March, 2011

Vudu moves to the front of the VOD line

VOD So the studios apparently have decided to hold hands and all jump together into a 60-day, premium VOD window, much to the dismay of theater owners. It’s an old trick the studios have used in the past, particularly in the early days of the home video business when they were about to do something they knew Wal-Mart or, back in the day Blockbuster, wasn’t going to like, such as move up the pay-per-view window or squeezing the video rental window.

The idea was to minimize the potential backlash against any one studio by an aggrieved buyer by presenting a consistent — if carefully un-colluded — front. In this case, Warner Bros., Sony, Universal and 20th Century Fox have each decided to support an initiative by the cable and satellite industry dubbed Home Premiere, beginning sometime around the end of April. Read More »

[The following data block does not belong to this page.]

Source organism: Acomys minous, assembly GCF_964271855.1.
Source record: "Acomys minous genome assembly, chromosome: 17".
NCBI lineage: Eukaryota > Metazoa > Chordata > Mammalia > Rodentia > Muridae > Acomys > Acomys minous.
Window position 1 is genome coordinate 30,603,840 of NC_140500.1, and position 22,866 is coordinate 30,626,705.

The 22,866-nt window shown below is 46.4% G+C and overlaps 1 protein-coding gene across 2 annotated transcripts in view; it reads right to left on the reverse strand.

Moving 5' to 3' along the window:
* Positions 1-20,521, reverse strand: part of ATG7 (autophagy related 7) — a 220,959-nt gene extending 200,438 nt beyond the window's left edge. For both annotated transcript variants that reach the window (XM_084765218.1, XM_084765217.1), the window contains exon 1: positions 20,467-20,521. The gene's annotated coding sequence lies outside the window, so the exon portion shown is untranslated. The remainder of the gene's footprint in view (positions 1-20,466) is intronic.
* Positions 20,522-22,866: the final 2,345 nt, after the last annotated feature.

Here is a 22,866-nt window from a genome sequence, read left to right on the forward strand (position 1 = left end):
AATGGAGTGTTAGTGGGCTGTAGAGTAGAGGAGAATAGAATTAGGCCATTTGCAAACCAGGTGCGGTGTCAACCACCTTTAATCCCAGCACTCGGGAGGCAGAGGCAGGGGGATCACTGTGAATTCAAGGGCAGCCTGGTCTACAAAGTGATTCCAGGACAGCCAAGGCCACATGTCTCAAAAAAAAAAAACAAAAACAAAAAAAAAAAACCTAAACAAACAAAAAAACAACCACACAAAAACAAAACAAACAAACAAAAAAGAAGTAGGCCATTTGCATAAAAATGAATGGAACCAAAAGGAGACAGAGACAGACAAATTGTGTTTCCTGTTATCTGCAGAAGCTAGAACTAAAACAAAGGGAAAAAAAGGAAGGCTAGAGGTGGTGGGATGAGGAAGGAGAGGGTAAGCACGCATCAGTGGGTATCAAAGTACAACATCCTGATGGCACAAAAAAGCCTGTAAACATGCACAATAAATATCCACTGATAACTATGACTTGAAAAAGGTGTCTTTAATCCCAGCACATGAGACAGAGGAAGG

Will clouds block UV light? (Updated)

Cloud Amazon is the first major player out of the gate with a cloud-based digital media “locker” service but it’s a fair bet that Apple and probably Google won’t be far behind. The question is: how long can they wait?

Both Apple and Google are reported to be attempting to negotiate licensing deals with the record labels that would allow them to offer cloud-based music storage and streaming services without fear of legal challenge or litigation. But that’s a lengthy process and Amazon’s decision to launch without such licenses may for Apple’s and Google’s hands. Read More »

Amazon takes another page from Apple’s playbook